The Facts

Burns are injuries primarily to the skin and underlying tissue. The skin is the largest organ in the body and it regulates the body's temperature. It also prevents the evaporation of bodily fluids and acts as a barrier against infection.

Skin damage resulting from burns can be minor or can present a life-threatening emergency, depending on the heat's intensity, the total area of tissues burned, and the length of exposure to the skin.


Burns tend to be caused by a variety of environmental factors:

  • The majority of burns are called flame burns since they're caused by fire. Contact with flame can cause direct injury to the skin and tissue.
  • A wound to the skin caused by a hot liquid is called a scald. The thicker the liquid and the longer its contact with the skin, the greater the scald.
  • Damage to the skin caused by a hot object is called a contact burn. In such instances, the burn is usually confined to the part of skin that touched the hot object. Examples are burns from cigarettes, irons, or cooking appliances.
  • Sunburn involves damage to the skin caused by ultraviolet (UV) rays, which are emitted from the sun.
  • Electrical burns are caused by currents of electricity. These burns are usually very deep and may cause severe damage to the skin and its underlying tissue.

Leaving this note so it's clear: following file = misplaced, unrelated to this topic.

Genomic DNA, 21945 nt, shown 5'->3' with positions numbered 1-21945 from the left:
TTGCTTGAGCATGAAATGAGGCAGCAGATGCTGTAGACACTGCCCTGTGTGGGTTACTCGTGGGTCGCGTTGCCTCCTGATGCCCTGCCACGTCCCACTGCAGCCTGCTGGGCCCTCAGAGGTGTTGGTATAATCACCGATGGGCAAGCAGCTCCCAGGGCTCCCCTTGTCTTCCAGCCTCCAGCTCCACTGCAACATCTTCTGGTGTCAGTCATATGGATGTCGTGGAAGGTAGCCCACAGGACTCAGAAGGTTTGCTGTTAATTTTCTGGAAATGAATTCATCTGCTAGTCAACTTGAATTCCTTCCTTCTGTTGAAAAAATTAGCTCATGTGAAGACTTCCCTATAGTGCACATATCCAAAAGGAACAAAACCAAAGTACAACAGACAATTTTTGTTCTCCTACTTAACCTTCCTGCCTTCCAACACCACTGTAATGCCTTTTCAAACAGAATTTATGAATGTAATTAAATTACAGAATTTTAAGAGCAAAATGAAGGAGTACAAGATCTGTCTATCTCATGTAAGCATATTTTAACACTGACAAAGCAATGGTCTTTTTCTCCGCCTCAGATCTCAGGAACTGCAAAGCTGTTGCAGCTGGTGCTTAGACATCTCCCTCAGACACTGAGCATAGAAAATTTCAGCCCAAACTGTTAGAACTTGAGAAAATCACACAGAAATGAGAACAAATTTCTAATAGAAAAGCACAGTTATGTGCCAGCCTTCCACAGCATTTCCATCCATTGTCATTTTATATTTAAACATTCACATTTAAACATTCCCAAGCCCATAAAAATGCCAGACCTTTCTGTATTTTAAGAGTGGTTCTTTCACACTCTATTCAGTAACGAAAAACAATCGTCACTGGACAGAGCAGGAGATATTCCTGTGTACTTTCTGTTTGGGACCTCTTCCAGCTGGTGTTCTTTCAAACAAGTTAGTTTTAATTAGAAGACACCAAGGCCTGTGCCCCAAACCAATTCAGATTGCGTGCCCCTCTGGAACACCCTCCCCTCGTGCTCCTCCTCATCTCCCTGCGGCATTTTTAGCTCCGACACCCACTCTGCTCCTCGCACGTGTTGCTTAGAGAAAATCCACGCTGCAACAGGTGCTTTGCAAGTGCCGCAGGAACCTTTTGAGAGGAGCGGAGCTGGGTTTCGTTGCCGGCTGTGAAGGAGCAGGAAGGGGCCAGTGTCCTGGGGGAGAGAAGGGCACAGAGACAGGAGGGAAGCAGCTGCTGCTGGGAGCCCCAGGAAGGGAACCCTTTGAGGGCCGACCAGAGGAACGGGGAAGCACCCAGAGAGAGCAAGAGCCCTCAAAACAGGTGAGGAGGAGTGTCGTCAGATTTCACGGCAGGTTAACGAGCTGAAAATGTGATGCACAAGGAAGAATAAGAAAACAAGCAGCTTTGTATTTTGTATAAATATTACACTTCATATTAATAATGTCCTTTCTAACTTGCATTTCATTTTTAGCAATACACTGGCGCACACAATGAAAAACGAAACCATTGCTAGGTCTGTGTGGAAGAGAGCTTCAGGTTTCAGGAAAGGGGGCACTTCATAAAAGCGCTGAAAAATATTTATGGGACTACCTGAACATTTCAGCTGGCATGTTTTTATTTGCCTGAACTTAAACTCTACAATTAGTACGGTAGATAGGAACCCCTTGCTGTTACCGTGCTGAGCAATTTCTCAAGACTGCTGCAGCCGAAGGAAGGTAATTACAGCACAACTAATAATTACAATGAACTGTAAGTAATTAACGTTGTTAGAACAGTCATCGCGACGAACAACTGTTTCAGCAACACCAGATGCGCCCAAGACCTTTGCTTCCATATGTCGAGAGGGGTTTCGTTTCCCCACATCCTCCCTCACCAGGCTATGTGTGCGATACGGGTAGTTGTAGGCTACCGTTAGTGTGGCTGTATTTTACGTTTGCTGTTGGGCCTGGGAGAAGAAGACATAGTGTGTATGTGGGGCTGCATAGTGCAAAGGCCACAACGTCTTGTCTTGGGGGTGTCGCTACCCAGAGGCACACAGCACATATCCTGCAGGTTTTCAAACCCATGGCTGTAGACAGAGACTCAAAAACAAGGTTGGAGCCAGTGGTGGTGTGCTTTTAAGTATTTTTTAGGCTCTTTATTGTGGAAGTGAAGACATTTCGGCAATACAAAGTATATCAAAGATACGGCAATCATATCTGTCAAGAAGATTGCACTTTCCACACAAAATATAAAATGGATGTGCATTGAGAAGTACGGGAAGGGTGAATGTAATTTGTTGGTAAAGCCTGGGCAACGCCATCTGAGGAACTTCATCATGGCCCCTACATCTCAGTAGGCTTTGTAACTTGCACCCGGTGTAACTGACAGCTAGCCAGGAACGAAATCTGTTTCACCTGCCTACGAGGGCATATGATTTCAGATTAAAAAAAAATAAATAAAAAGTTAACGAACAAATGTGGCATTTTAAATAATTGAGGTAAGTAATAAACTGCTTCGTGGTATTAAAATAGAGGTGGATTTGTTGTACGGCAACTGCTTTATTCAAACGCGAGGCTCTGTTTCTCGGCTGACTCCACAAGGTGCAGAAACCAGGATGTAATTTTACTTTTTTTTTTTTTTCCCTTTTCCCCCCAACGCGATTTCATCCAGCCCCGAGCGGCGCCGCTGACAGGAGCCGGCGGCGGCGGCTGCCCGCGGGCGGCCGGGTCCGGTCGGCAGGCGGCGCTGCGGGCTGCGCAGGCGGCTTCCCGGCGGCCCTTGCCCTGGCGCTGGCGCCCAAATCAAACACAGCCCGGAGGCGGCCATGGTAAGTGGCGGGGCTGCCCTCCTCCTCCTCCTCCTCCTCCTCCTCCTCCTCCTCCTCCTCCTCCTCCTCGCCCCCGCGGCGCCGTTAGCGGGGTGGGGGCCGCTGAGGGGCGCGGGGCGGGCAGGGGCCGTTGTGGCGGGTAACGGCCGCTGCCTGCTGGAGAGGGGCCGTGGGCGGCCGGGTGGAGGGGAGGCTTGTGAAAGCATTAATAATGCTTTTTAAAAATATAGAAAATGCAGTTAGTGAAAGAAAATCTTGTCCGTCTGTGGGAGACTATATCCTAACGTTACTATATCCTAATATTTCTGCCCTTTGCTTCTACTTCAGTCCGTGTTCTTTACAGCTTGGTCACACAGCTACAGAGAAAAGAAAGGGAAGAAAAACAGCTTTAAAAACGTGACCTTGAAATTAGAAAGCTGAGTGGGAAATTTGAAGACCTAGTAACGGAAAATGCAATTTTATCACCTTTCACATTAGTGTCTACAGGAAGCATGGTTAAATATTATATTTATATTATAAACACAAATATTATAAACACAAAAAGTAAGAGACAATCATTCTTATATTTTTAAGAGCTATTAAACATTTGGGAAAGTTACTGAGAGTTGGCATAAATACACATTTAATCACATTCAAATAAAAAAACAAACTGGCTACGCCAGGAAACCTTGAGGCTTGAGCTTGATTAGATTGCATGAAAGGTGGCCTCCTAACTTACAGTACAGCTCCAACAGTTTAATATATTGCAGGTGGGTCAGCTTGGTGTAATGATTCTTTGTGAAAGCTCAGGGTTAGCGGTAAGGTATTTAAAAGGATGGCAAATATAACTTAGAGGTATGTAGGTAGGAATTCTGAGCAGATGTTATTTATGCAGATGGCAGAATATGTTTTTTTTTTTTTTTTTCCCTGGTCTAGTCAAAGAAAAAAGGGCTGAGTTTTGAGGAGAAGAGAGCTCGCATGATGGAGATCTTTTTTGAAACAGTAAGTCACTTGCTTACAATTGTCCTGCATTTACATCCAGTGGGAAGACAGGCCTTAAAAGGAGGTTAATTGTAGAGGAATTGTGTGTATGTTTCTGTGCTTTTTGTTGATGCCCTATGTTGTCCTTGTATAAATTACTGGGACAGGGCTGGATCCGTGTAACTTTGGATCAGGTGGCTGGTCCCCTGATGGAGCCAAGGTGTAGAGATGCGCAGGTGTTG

• Contact with flammable gases or liquids may cause chemical burns. Inhaling hot gases could damage the upper airways, making it difficult to breathe.

Symptoms and Complications

Burns are generally classified according to the depth and extent of injury: first-degree, second-degree, or third-degree burns. There are three layers of skin. Burn depth is dependent on which layer of skin has been damaged. Symptoms range depending on the depth of damage.

First-degree burns involve the outermost layer of the skin, called the epidermis. Redness, tenderness or pain, and swelling usually describe these burns. There's usually no blistering. Complete recovery usually occurs within a week, often with peeling and sometimes with temporary, mild changes in skin tone. First-degree burns often occur after over-exposure to UV rays of the sun, or after coming in contact with a hot object.

Second-degree burns involve damage to the second layer of skin, called the dermis. These very painful burns look pink, moist and soft. Blisters usually appear and fluid might ooze from the skin. Depending on the damage to the dermis, these burns may take anywhere from 2 to 6 weeks to heal. Scarring may result. Such burns often result from severe UV exposure and scalds.